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The Department for Education has launched an online “marketplace” for schools to buy purifiers to help tackle Covid, recommending units which cost up to £1,170 each.
Schools Week revealed last month the DfE planned to provide 1,000 air cleaning units for alternative provision and specialist or mainstream SEND settings – but was refusing to fund them for other schools.
The government has today confirmed deals with six approved suppliers to sell two recommended units for schools at agreed prices, with schools now able to place orders.
The products are the Dyson Pure Cool Formaldehyde TP09, which costs £424.82 per unit, and the Camfil City M, costing £1170 per unit. Multiple general retailers are selling the Dyson unit for around £600 online.
Both products are said to remove more than 99.9 per cent of ultrafine particles in the air.
The DfE told school leaders by email: “In the very few cases where an area of poor ventilation has been identified and this cannot be resolved through opening windows and doors or minor repair works, it may be appropriate to consider the use of an air cleaning unit as an additional mitigation whilst further remedial work is undertaken to improve ventilation.
“However, it should be noted that they are not a substitute for ventilation and should never be used as a reason to reduce ventilation.”
But the government has faced demands to fund the units for all schools amid discontent at leaving windows open during winter. James Bowen, director of policy for school leaders’ union NAHT, previously told Schools Week policy should not mean that “only those schools that can afford them are able to access them.”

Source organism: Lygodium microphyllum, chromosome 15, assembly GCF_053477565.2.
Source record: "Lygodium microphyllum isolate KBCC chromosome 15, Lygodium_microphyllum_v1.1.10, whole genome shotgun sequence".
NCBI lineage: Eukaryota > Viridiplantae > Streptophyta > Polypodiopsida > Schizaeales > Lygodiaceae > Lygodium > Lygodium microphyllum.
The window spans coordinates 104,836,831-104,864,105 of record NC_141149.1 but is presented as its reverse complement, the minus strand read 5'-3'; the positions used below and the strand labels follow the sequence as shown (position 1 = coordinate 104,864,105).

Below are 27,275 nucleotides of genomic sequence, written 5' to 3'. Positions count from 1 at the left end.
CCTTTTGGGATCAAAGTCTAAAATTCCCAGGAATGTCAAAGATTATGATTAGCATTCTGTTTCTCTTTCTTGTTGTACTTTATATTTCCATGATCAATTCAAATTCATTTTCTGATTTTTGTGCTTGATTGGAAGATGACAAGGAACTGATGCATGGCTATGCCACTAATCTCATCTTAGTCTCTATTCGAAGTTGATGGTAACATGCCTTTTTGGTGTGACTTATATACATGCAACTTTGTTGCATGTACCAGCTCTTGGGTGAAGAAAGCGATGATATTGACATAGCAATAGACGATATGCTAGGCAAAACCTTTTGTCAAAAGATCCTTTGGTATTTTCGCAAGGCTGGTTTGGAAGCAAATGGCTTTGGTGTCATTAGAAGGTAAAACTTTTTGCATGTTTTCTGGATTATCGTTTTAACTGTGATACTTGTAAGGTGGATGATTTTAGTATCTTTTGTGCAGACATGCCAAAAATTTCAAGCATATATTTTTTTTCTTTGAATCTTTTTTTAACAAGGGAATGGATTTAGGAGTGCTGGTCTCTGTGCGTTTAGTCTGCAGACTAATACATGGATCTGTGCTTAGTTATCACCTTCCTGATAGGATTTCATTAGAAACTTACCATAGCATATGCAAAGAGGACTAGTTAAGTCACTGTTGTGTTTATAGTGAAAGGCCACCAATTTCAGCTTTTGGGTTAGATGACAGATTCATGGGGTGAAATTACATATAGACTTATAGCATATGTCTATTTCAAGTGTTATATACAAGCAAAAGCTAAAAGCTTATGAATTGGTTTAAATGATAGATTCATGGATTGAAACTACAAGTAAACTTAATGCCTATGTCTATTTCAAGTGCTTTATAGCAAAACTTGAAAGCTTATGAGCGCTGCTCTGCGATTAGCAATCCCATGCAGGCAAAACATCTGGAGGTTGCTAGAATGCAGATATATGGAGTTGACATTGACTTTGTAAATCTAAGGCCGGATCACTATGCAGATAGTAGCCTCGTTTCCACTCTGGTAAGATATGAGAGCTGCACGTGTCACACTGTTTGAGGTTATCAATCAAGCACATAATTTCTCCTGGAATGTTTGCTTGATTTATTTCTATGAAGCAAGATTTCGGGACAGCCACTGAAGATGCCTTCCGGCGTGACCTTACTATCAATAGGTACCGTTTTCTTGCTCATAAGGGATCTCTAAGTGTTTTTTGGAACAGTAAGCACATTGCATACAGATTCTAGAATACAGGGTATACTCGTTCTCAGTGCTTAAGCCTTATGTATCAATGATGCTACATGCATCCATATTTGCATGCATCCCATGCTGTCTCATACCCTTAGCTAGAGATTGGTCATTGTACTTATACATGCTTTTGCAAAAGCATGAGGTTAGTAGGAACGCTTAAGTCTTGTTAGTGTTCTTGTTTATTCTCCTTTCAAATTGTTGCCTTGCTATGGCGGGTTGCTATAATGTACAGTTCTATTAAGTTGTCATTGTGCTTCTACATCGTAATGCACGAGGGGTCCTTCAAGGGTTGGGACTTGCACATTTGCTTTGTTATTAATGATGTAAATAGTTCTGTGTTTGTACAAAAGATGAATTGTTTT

The National Education Union also called for the government to “urgently invest in air filtration devices” today, as part of its newly published alternative, tougher “Plan B” than the government’s latest Covid measures.
Some devices can cover greater areas than others, but Labour has called in Scotland for funding for two devices in every classroom.
Schools Week analysis suggests that it would cost the DfE roughly £284.7m to fund Dyson units in every English classroom, based on official data on average class sizes and pupil numbers. Funding one per classroom would cost £142.3m.
Funding two of the more expensive Camfil City M units would cost £784m.
Schools themselves instead face a bill of around £5,930 if they want one of the cheaper Dyson units per classroom. If they opt for two of the more expensive model per classroom, it would set them back £32,666.
Household appliances firm Dyson is owned by the inventor Sir James Dyson, a prominent Brexit supporter and Britain’s fourth richest man, according to the Sunday Times rich list. Camfil is a global air filtration firm headquartered in Sweden.
The DfE defines poor ventilation as areas with sustained CO2 readings above 1500ppm on carbon dioxide monitors. A Schools Week investigation found some schools have identified levels up to three times higher than this reading.